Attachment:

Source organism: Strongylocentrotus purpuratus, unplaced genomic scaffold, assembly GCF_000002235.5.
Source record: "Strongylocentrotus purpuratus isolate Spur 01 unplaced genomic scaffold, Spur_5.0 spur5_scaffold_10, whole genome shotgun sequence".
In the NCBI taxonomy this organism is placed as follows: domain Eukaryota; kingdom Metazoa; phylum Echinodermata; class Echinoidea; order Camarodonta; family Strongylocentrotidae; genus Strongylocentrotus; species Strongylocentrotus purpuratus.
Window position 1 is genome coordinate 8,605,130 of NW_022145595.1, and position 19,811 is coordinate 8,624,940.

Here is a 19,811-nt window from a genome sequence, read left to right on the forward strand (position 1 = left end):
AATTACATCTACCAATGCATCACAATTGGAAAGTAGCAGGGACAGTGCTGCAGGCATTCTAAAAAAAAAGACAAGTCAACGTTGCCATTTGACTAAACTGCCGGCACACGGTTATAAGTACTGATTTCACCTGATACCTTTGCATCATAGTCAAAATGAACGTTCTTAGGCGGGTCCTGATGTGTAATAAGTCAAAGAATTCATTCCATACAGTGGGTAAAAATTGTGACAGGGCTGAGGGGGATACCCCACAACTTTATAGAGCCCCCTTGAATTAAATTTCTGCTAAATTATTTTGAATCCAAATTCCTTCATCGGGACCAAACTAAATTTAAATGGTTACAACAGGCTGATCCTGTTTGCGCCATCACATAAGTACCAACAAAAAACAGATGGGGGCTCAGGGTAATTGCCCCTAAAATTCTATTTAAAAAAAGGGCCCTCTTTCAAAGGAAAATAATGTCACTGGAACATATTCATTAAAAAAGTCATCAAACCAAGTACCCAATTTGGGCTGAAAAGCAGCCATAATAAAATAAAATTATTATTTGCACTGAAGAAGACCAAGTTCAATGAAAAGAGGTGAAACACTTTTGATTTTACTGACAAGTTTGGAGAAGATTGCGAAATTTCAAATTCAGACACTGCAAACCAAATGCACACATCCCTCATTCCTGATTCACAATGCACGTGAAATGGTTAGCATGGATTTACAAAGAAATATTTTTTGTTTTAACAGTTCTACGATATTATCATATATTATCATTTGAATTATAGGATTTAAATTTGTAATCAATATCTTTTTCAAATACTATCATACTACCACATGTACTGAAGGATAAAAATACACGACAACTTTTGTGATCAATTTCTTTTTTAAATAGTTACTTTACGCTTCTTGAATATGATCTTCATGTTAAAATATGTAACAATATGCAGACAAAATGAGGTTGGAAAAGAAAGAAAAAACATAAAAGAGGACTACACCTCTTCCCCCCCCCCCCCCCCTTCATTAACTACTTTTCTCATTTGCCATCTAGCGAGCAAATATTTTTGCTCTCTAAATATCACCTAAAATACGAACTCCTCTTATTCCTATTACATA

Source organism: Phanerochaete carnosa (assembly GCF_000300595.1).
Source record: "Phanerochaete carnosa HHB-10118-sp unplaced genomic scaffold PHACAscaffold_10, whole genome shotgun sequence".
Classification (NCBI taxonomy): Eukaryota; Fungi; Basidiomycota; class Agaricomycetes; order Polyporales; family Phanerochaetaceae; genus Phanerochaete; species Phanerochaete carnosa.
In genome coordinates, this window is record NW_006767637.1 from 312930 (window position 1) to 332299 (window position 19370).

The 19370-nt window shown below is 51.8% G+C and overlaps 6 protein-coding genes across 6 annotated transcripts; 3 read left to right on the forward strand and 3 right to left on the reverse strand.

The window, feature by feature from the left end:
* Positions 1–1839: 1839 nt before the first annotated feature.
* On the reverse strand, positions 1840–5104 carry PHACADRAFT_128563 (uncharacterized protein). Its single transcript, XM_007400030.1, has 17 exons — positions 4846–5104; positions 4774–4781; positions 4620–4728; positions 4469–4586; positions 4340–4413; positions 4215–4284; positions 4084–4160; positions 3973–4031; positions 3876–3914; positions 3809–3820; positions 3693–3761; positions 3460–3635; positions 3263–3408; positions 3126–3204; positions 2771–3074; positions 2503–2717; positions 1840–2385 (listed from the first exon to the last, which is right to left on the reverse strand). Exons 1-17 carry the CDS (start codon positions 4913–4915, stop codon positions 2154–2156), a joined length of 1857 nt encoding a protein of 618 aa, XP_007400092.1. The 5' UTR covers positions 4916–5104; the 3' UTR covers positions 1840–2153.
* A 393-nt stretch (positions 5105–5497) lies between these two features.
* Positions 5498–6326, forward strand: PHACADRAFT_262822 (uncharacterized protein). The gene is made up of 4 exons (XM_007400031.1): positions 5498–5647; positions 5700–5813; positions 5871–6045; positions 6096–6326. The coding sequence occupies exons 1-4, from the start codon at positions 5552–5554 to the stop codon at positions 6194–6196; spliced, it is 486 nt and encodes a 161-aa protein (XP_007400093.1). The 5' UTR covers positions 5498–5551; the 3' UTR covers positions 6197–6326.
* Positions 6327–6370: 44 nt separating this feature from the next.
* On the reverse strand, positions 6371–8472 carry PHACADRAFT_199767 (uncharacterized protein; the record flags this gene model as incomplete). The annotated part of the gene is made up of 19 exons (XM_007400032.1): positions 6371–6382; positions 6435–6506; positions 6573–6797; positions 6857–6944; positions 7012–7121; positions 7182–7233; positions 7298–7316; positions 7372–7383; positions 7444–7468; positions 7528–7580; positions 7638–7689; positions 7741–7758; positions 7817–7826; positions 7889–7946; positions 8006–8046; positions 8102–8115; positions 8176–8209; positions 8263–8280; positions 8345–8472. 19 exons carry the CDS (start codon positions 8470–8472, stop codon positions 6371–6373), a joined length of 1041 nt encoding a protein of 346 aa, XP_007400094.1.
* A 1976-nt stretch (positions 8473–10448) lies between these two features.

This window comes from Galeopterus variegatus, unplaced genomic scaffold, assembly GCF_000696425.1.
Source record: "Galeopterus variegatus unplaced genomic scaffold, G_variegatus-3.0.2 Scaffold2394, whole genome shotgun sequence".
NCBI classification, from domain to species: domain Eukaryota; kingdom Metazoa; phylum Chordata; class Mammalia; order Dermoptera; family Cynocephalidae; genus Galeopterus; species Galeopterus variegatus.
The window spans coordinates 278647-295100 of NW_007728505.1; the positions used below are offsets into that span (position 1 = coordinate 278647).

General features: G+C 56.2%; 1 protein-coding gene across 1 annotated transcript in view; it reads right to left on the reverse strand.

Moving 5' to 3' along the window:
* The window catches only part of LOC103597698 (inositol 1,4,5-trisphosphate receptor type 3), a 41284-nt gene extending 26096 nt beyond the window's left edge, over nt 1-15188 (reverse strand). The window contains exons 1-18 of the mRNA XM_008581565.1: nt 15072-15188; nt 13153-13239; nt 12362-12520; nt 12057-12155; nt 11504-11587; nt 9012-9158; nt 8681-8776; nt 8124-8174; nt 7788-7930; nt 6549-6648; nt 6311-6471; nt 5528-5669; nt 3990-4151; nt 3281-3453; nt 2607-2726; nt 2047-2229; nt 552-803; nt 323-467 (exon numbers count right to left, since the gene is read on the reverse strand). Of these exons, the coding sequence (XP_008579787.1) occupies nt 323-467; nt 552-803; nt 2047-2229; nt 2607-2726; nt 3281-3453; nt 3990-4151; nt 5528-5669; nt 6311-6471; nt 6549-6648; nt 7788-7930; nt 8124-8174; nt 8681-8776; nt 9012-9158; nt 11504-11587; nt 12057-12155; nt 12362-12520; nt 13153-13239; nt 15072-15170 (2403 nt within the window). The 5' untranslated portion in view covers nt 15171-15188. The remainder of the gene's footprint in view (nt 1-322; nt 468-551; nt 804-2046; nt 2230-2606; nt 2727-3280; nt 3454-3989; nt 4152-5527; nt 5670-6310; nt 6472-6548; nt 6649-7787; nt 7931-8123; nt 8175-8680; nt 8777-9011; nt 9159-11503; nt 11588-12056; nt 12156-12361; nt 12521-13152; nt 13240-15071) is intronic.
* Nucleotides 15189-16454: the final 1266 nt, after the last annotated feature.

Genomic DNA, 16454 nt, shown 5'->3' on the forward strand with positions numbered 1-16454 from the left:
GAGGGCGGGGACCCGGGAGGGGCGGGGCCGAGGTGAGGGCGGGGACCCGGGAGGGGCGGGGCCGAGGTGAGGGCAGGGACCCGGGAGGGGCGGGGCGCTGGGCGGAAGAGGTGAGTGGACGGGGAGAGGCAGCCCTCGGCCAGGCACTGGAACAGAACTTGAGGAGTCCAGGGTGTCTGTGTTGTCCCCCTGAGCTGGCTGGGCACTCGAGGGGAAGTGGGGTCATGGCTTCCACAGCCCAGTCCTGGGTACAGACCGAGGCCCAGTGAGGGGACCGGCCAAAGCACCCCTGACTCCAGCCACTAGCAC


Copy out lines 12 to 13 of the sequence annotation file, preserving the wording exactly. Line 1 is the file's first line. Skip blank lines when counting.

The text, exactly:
The window, feature by feature from the left end:
* Positions 1–1839: 1839 nt before the first annotated feature.